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Theannounced Tuesday that its next public hearing will be held on Tuesday, July 12 at 10 a.m. Eastern.
The committee has not yet announced a focus, or if there will be any witnesses.
Committee member" Sunday that the committee will be "following additional leads" after some of the bomshell testimony so far.
This will be the committee's seventh public hearing since they started winding down the investigation into the. The blockbuster hearings so far have dealt with former President Donald Trump's pressure campaigns against , the , and local elections officials. The hearings have also focused on Trump's , and the plan hatched by Trump and his allies in Arizona to replace bona fide Biden electors with phony ones that would back Trump.
In the first hearing, the committee showed never-before-seen video footage from a documentary filmmaker embedded with the Proud Boys on Jan. 6 and heard from a Capitol police officer who suffered a traumatic brain injury that day.
The committee had called a last-minute hearing last week to hear bombshell testimony from Cassidy Hutchinson, a former top aide to White House chief of staff Mark Meadows. Hutchinson testified that Trump was told the crowd at the Ellipse had guns and other weapons, and that the former president wanted to join them on the way to the Capitol — even lunging at Secret Service to get the steering wheel, she said she heard.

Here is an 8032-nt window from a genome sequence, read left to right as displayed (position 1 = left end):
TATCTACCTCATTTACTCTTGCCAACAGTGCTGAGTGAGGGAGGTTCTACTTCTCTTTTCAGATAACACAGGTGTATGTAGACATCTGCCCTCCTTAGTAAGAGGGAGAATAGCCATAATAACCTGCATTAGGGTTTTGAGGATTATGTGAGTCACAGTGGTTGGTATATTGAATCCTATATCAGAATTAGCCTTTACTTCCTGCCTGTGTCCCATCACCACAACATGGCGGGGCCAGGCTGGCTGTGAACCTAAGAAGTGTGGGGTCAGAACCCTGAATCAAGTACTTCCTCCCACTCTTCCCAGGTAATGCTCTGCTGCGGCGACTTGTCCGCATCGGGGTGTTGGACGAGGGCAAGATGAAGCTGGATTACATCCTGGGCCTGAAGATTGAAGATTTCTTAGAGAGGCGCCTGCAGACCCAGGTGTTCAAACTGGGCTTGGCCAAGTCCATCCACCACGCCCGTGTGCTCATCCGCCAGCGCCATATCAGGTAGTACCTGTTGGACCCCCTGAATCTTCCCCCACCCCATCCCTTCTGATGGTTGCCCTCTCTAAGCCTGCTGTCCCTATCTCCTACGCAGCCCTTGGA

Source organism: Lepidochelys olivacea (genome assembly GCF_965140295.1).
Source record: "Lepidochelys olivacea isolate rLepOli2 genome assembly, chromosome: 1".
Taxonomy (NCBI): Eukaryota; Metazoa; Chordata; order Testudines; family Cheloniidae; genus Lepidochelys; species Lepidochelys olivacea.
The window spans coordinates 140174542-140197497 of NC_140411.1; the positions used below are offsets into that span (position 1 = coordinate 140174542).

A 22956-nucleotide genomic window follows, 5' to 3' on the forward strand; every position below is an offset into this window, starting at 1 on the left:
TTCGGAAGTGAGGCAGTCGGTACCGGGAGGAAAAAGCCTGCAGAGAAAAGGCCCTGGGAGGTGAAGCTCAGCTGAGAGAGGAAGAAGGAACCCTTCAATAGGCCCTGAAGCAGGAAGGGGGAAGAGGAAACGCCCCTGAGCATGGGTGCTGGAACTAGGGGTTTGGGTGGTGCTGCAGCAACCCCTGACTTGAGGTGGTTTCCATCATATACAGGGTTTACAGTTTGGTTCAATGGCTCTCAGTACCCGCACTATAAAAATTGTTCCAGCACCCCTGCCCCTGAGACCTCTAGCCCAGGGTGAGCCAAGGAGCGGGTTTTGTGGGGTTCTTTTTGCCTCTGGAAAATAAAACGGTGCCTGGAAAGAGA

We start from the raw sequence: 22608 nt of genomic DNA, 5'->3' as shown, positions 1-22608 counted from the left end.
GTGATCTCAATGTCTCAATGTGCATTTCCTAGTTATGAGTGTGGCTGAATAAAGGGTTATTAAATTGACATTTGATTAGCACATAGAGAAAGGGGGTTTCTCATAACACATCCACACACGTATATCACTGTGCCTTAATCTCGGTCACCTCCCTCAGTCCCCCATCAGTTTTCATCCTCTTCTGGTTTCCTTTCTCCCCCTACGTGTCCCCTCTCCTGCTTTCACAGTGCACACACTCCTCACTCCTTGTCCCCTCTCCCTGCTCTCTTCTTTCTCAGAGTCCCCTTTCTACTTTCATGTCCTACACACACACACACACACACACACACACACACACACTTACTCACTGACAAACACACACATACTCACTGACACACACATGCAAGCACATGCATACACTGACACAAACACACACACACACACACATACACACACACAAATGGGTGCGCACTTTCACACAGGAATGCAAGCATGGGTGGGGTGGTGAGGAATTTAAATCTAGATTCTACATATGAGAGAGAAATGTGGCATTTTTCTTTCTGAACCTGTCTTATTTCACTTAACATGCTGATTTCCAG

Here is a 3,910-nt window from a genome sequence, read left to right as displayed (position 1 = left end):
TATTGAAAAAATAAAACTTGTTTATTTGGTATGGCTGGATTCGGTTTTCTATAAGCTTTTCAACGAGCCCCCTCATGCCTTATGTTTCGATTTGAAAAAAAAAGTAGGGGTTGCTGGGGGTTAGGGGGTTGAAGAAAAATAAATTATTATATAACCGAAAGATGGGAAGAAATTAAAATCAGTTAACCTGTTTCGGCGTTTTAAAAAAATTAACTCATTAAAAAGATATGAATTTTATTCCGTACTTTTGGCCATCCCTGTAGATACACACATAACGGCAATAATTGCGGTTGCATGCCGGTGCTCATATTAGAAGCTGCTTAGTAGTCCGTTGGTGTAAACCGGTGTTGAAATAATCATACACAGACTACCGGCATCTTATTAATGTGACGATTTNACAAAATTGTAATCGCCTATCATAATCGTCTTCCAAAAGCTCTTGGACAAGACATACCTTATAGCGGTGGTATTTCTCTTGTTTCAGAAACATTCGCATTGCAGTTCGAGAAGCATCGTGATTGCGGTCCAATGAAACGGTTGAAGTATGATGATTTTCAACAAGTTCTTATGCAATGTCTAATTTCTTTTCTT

Hutchinson also testified that Meadows told her in the days leading up to Jan. 6 that, "There's a lot going on Cass, but I don't know, things might get real, real bad on Jan. 6."
The Jan. 6 committee last week also issued a subpoena to Pat Cipollone, Trump's White House counsel. Hutchinson testified that Cipollone had expressed concerns about Trump's desire to go to the Capitol on Jan. 6, and about the language Trump wanted to use in his speech at the Ellipse that day.
Jan. 6 committee vice chair Rep. Liz Cheneycould make a criminal referral to the Justice Department for Trump.
"I think we may well as a committee have a view on that, and if you just think about it from the perspective of what kind of man knows that a mob is armed, and sends the mob to attack the Capitol, and further incites that mob when his own vice president is under threat, when the Congress is under threat," Cheney said on ABC's "This Week." "It's just — it's very chilling, and I think certainly we will, you know, continue to present to the American people what we found."